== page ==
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A Few Tree Species Dominate Amazon Rain Forest

Flooded Amazon forest
Seasonally flooded for est (igapo) alon g the Jau River in Jau National Pa rk (central Amazon), the second - largest forest reserve in South America, covering an area greater than 2.2 million hectares. Jau Nationa l Park has been declar ed a UNESCO World Heritage Site. (Image credit: © Hans ter Steege)

The Amazon is the largest and most diverse rain forest in the world — about 10 percent of all known species on Earth dwell there — but only a few dozen of the Amazon's thousands of tree species rule the jungle, researchers recently found.

This new analysis can help reveal which Amazon tree species face the most severe threats of extinction and which areas there are most in need of protection, scientists added.

Until now, researchers' knowledge of the types of trees in the Amazon and where they were located was based on analyses of regions — the rain forest's vast expanse made it challenging to survey in its entirety. For instance, scientists didn't even know the most common tree species in the Amazon.

To help shed light on this giant rain forest's tree composition, more than 120 scientists catalogued any trees with stems thicker than 3.9 inches (10 centimeters) at 1,170 different locations throughout Amazonia, the 2.3-million-square-mile area (6 million square kilometers) surrounding the Amazon River. They found that approximately 16,000 tree species made up this region. [Amazon Photos: Trees That Dominate the Rain Forest]

'Hyperdominant' trees

Of these 16,000 tree species, scientists unexpectedly discovered that only 227 species, or 1.4 percent of all the types of trees in Amazonia, made up half of the nearly 400 billion total trees estimated to live there.

"That's a much smaller number than anyone anticipated," study lead author Hans ter Steege, a tropical forest ecologist at the Naturalis Biodiversity Center in Leiden, Netherlands, said in a statement.

Hardly any of these "hyperdominant" species, as the researchers call them, are consistently common across the Amazon. Each usually specializes in certain habitats — one or two types of forest, such as swamps or white-sand forests.

It remains unclear what makes any given species hyperdominant. One possibility is that hyperdominant species are unusually resistant to disease and herbivores.

"There's a really interesting debate shaping up between people who think that hyperdominant trees are common because pre-1492 [i.e., pre-Christopher Columbus] indigenous groups farmed them and people who think those trees were dominant long before modern humans ever arrived in the Americas," study co-author Nigel Pitman, an ecologist and conservationist of the Field Museum in Chicago, said in a statement.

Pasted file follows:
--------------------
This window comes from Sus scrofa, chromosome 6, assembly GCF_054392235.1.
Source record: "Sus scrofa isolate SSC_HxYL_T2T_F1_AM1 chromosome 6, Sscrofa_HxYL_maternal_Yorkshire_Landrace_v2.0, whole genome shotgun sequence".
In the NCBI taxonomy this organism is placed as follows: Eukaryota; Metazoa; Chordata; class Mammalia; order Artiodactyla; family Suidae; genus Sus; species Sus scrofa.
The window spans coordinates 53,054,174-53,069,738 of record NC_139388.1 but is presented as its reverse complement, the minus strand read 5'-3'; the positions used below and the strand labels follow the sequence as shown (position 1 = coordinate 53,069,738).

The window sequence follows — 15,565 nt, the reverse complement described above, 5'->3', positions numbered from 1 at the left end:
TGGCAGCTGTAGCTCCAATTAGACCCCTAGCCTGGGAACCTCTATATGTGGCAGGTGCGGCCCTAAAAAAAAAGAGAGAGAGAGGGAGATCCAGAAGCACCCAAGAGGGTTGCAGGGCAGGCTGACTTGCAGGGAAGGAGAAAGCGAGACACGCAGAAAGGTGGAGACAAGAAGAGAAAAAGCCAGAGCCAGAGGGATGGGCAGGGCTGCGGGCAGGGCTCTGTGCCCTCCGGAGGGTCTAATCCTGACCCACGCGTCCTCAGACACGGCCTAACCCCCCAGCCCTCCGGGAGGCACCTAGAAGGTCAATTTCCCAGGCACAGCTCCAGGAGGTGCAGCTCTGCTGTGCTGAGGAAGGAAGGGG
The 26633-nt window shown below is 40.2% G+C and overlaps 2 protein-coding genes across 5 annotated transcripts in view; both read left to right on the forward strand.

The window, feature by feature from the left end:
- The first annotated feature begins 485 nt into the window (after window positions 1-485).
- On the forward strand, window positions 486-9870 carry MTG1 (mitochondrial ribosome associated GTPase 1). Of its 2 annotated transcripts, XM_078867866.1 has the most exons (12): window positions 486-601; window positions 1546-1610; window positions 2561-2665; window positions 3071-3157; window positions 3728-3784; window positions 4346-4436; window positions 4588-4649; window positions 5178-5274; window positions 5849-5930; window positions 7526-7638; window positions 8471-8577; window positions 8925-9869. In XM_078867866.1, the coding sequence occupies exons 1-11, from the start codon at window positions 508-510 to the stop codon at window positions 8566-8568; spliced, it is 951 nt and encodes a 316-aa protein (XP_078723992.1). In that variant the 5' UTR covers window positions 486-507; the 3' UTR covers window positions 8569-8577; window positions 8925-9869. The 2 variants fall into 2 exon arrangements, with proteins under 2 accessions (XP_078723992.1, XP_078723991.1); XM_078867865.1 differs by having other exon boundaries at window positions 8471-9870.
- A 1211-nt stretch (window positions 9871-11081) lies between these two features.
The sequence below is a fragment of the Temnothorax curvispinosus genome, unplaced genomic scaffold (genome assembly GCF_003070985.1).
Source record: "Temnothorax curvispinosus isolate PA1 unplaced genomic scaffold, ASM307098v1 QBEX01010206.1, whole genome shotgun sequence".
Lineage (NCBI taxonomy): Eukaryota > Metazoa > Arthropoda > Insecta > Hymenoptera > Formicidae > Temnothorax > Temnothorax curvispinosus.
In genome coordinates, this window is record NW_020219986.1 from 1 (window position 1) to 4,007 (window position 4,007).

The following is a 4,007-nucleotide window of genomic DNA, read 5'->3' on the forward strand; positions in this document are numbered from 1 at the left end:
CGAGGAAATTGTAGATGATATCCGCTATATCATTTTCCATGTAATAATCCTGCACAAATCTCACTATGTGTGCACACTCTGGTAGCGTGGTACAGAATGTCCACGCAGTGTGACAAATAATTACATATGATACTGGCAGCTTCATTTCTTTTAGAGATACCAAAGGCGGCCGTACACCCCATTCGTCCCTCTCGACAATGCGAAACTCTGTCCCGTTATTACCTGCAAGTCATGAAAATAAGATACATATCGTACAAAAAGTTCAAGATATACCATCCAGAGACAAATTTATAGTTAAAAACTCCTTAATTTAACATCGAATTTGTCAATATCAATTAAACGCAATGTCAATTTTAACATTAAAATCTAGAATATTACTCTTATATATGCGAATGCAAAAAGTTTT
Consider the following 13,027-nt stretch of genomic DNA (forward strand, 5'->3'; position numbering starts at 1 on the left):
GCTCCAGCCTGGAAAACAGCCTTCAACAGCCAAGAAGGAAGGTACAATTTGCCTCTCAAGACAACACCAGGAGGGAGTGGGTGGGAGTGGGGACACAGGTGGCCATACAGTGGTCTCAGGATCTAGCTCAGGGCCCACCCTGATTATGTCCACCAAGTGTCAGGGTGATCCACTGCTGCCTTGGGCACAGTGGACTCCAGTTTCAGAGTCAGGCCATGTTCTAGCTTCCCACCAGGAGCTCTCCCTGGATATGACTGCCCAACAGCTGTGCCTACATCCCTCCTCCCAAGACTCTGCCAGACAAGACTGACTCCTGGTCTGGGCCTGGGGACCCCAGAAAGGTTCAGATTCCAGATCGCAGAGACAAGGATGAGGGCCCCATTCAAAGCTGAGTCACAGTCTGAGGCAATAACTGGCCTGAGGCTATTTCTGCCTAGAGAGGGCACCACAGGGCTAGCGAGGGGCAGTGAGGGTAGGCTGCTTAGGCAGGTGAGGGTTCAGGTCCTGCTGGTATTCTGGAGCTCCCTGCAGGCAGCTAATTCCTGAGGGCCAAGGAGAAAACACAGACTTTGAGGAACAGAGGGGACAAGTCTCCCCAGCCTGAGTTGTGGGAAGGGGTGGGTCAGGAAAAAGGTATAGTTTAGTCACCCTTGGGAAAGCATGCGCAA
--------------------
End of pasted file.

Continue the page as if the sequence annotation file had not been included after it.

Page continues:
Incidentally, the most common tree species in Amazonia is the palm species Euterpe precatoria, a relative of the açaí palm Euterpe oleracea), whose sweet berries are growing in popularity worldwide. The researchers estimate that 5.2 billion Euterpe precatoria live in Amazonia.

The scientists also estimated that 11,000 of Amazonia's tree species are very rare, which each of these rare types composed of fewer than 1 million trees and in total accounting for just 0.12 percent of all trees in Amazonia. Many of these tree types run a high risk of becoming extinct, even before biologists can discover them, the researchers said.

Better protection

Now that scientists have a better idea of where populations of tree species are located in Amazonia, they can figure out which Amazonian tree species might face the most severe threats of extinction.

"We can better predict the effect of deforestation and protection on populations of trees," ter Steege told LiveScience's OurAmazingPlanet.

In addition, conservation groups "can now better determine in which areas the richest, most diverse and potentially endangered species are found," Johan van de Gronden, director of the World Wildlife Fund Netherlands, said in a statement. "For the future of the Amazon, this is of great importance."

The scientists detailed their findings in the Oct. 18 issue of the journal Science.

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Charles Q. Choi
Live Science Contributor
Charles Q. Choi is a contributing writer for Live Science and Space.com. He covers all things human origins and astronomy as well as physics, animals and general science topics. Charles has a Master of Arts degree from the University of Missouri-Columbia, School of Journalism and a Bachelor of Arts degree from the University of South Florida. Charles has visited every continent on Earth, drinking rancid yak butter tea in Lhasa, snorkeling with sea lions in the Galapagos and even climbing an iceberg in Antarctica.